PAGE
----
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Stiffening Penalties For Violent Hits By Minnesota Hockey League Important Step In Improving Player Safety

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This past weekend, the MInnesota State High School League took an unprecedented step of changing the rules mid-season, by stiffening the penalties on three of the most violent and dangerous infractions in hockey: checking from behind, boarding and contact to the head will now result in an automatic five-minute "major" against the offending player resulting in ejection and forcing his team to play short-handed for five minutes, regardless of how many times it is scored upon during the ensuing power play. 

The recent injury to 16 year-old Jack Jablonski proved to be the tipping point in reigning in a culture of intimidation and the hit first, play second attitude that has come to permeate high school hockey in Minnesota.  Coaches and referees will also now be required to watch a ten- minute video explaining why the rule changes were necessary.

Blaming refeeres, parents, college hockey or the NHL won't cut it anymore; the final responsibility will now rest on the shoulders of high school coaches. But unless the coaches support the rule changes and officials when the calls are made, the rule changes won't make hockey any safer.

To those who say the rule changes are unnecessary and just another example of over-regulation, I point to the the dregulation of the financial industry, which brought our country - and the world- to near financial ruin.  The same has been true, up to now, in ice hockey, where lax enforcement and too much discretion on the part of referees has brought us to this point of severe and catastrophic injuries to kids as young as 9 years old.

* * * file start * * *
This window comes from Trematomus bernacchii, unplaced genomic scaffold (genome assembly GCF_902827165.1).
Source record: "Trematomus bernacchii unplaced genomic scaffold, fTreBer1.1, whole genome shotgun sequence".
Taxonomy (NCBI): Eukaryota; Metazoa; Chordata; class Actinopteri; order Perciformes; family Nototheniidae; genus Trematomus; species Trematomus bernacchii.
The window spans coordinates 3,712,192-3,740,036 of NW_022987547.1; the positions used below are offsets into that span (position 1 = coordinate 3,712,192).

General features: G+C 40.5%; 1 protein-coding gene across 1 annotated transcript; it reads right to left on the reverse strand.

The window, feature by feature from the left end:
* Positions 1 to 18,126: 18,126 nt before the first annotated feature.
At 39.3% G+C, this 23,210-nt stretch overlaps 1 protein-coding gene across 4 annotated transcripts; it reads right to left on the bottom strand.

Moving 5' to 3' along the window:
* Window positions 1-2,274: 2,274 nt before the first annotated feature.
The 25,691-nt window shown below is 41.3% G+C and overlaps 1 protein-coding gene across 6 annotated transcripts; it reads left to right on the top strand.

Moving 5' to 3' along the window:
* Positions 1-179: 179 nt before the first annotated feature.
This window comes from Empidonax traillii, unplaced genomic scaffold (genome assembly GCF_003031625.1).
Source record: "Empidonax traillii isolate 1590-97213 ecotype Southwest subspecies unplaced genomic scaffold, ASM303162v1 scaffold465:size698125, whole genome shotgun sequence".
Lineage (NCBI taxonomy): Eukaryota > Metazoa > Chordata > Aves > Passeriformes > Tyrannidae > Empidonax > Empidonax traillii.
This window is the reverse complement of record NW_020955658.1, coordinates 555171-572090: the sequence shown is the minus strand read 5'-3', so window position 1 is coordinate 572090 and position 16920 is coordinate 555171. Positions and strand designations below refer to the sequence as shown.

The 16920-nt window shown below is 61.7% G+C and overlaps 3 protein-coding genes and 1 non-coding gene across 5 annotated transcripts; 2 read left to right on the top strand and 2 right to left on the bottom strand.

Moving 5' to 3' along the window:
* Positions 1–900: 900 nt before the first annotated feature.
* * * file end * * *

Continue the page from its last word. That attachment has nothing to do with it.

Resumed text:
it is true that some injuries in contact and collison sports are inevitable, but at the rate youth and high school ice hockey was going, it wouldn't have been too long before it was considered one of the "extreme sports" that are so popular on television these days; you know, the ones where, after the big crash or fall, the show cuts to a commercial and, when it comes back, the seriously injured participant has already been stretchered off to a waiting ambulance.

The Minnesota State High School League is to be applauded for finally doing something to try to make the game safer.  More rule changes and even tougher penalties might be needed, but you know the old saying: you've gotta start somewhere.